- Relocated animals are at an extreme disadvantage in a new environment. They have to find food, water and shelter in an unfamiliar territory.
- There may be territorial disputes between the relocated animal and resident animals that can lead to injury and even death.
- Relocated animals may also spread disease to the resident wildlife population. Therefore, causing other animals to become ill and/or die. Improper use of a live trap, can result in the animal suffering, and ultimately can lead to animal cruelty charges through the Ontario SPCA Act.
Why are raccoon latrines dangerous?
Raccoons are the primary host of Baylisascaris procyonis, a roundworm that can be harmful to people. Roundworm eggs are passed in the feces of infected raccoons, and people become infected by ingesting eggs. Anyone who is exposed to environments where raccoons frequent is potentially at risk. Young children or developmentally disabled persons are at highest risk for infection as they may be more likely to put contaminated fingers, soil, or objects into their mouths.
What do I do if I find a raccoon latrine?
If you have found a raccoon latrine in or near your home, cleaning the area may prevent possible infection. Eggs in newly deposited feces are not infectious and take at least 2–4 weeks to become infective. Prompt removal and destruction of raccoon feces will reduce risk for exposure and possible infection. (Make sure to ware protective gloves, mask and clothing.) Disposal of the dropping is extremely important as to not expose unsuspecting people.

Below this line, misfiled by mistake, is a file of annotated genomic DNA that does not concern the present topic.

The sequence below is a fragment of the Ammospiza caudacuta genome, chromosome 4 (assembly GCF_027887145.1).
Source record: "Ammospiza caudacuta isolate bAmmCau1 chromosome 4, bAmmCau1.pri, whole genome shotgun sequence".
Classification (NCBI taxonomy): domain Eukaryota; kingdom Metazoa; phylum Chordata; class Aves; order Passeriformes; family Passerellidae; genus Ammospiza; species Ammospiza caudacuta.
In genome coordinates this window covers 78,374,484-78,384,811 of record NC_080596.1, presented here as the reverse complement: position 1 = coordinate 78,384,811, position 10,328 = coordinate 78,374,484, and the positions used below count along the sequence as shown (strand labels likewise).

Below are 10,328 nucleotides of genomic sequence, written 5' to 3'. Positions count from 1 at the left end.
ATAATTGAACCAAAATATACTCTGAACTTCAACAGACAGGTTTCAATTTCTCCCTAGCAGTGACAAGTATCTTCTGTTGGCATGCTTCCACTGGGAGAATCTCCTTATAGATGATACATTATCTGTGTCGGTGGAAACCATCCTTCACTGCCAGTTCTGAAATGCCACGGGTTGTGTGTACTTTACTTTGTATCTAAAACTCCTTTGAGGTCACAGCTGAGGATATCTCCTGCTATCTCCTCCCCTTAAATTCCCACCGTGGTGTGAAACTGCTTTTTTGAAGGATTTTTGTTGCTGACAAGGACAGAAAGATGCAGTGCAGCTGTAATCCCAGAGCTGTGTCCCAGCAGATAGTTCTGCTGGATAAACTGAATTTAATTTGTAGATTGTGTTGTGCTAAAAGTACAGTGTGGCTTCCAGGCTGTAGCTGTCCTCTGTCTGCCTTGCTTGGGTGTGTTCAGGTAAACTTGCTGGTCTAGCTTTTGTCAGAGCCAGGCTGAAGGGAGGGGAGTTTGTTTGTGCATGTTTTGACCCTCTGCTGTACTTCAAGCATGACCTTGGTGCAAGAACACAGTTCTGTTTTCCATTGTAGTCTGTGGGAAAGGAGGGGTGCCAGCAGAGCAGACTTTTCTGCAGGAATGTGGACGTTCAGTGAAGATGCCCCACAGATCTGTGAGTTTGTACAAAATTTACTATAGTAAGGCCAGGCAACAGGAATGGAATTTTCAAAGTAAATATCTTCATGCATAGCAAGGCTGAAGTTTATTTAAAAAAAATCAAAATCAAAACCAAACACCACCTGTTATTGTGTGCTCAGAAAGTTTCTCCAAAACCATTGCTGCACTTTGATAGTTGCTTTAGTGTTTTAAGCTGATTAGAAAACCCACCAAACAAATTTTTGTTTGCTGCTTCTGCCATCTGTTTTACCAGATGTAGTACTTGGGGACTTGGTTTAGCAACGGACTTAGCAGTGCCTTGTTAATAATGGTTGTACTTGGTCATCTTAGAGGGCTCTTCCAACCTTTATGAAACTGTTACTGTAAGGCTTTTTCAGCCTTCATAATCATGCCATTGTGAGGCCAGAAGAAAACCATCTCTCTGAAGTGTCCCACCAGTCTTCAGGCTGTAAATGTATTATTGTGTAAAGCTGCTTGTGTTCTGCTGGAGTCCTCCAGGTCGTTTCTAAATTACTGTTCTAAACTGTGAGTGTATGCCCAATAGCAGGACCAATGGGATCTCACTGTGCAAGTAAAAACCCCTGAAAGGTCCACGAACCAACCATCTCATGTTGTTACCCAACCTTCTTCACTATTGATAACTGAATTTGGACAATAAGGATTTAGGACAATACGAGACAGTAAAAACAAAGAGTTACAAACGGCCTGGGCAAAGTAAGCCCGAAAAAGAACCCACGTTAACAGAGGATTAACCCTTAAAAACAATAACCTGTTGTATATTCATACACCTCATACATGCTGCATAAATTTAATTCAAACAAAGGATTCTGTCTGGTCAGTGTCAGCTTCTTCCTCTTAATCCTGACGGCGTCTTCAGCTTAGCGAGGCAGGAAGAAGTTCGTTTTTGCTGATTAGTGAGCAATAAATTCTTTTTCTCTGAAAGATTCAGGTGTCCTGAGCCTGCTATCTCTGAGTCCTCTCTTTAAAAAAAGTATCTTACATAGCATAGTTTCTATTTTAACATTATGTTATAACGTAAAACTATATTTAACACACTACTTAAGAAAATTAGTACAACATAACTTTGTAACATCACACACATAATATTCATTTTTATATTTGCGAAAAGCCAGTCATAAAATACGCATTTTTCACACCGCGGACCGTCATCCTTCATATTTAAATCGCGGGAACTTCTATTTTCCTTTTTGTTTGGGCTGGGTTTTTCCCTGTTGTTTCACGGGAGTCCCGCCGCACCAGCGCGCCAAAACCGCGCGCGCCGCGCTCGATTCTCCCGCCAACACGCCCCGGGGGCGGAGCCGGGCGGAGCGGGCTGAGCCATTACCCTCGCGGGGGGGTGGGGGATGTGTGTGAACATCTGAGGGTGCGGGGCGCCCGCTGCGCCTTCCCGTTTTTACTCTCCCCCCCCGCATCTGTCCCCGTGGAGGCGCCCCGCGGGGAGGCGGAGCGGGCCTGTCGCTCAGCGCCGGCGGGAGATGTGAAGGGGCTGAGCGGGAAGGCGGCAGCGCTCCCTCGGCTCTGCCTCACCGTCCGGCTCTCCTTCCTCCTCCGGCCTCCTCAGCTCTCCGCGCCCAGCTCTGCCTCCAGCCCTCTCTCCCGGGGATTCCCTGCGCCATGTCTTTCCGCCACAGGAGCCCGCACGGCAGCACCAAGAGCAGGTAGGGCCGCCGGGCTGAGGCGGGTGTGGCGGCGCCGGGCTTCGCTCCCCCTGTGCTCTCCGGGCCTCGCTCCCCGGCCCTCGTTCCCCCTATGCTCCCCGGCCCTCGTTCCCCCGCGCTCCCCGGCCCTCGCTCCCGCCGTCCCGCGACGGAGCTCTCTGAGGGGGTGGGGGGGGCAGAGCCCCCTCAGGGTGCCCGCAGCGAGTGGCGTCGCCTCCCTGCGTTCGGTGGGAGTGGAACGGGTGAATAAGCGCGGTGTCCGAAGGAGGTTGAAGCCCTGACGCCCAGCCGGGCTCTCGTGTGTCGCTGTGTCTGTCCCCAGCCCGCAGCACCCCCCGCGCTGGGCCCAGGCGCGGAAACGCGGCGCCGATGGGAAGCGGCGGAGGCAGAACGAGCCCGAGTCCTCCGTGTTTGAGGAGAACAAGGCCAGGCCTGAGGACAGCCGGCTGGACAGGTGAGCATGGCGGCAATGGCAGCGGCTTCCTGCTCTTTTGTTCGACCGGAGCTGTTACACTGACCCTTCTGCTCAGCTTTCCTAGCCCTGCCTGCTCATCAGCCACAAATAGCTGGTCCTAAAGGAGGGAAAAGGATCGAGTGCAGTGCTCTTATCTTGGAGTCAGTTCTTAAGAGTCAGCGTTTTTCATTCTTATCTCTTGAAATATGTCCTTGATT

Raccoon Round Worm (Baylisascaris)
The signs and symptoms of Baylisascaris infection depend on how many eggs are ingested and where in the body the larvae travel to. Once swallowed or inhaled and inside the body, eggs hatch into larvae, which then cause disease when they migrate through the liver, brain, spinal cord, and other organs. Ingesting eggs may lead to serious symptoms. These symptoms may include nausea, fatigue, liver enlargement, lack of coordination, lack of attention to people and surroundings, loss of muscle control, coma, and blindness. Some cases have resulted in death. Signs and symptoms of infection may take a week or so after ingestion of eggs to develop. No effective cure is available. To prevent infection, avoid direct contact with raccoons, especially their feces. Do not keep, feed, or adopt raccoons as pets! Raccoons are wild animals. Discourage raccoons from living in and around your home or parks by removing access to food. Clear brush so raccoons are not likely to make a den on your property. Stay away from areas and materials that might be contaminated by raccoon feces. Raccoons typically defecate at the base of or in raised forks of trees, or on raised horizontal surfaces such as fallen logs, stumps, or large rocks. Raccoon feces also can be found on woodpiles, decks, rooftops, and in attics, garages, and haylofts. Feces usually are dark and tubular, have a pungent odor (usually worse than dog or cat feces), and often contain undigested seeds or other food items.